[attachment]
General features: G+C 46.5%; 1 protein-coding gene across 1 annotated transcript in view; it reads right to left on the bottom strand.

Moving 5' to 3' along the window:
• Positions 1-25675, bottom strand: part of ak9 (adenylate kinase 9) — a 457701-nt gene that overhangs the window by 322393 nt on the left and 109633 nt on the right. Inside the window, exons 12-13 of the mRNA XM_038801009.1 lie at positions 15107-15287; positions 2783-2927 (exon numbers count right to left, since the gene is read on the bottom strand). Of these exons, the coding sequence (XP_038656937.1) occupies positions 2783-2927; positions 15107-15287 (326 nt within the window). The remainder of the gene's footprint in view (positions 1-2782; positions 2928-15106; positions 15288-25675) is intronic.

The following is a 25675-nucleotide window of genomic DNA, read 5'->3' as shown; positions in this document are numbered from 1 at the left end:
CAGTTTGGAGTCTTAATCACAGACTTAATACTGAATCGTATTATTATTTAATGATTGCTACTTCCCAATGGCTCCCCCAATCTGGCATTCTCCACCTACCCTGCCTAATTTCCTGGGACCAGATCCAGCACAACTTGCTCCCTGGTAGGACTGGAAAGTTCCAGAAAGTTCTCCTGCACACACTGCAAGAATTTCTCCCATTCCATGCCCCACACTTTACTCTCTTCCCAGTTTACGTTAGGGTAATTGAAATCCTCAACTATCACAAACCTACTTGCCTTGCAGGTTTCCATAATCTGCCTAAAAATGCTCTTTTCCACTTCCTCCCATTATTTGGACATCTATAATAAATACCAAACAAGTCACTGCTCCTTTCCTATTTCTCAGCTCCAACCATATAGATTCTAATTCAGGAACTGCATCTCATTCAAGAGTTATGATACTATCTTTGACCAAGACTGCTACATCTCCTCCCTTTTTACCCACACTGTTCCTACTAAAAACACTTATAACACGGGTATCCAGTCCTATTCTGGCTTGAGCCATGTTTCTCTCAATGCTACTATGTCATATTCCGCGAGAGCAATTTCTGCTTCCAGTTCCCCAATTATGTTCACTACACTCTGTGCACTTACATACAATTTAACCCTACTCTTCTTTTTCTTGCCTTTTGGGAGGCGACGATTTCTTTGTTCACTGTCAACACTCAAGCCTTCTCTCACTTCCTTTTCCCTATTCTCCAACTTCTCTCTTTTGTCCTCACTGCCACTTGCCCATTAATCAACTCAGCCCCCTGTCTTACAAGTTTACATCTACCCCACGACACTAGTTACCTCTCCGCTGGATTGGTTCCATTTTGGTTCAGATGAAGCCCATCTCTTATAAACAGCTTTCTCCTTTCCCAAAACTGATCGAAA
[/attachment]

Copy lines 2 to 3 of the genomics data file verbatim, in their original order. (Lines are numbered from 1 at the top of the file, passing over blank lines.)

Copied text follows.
Moving 5' to 3' along the window:
• Positions 1-25675, bottom strand: part of ak9 (adenylate kinase 9) — a 457701-nt gene that overhangs the window by 322393 nt on the left and 109633 nt on the right. Inside the window, exons 12-13 of the mRNA XM_038801009.1 lie at positions 15107-15287; positions 2783-2927 (exon numbers count right to left, since the gene is read on the bottom strand). Of these exons, the coding sequence (XP_038656937.1) occupies positions 2783-2927; positions 15107-15287 (326 nt within the window). The remainder of the gene's footprint in view (positions 1-2782; positions 2928-15106; positions 15288-25675) is intronic.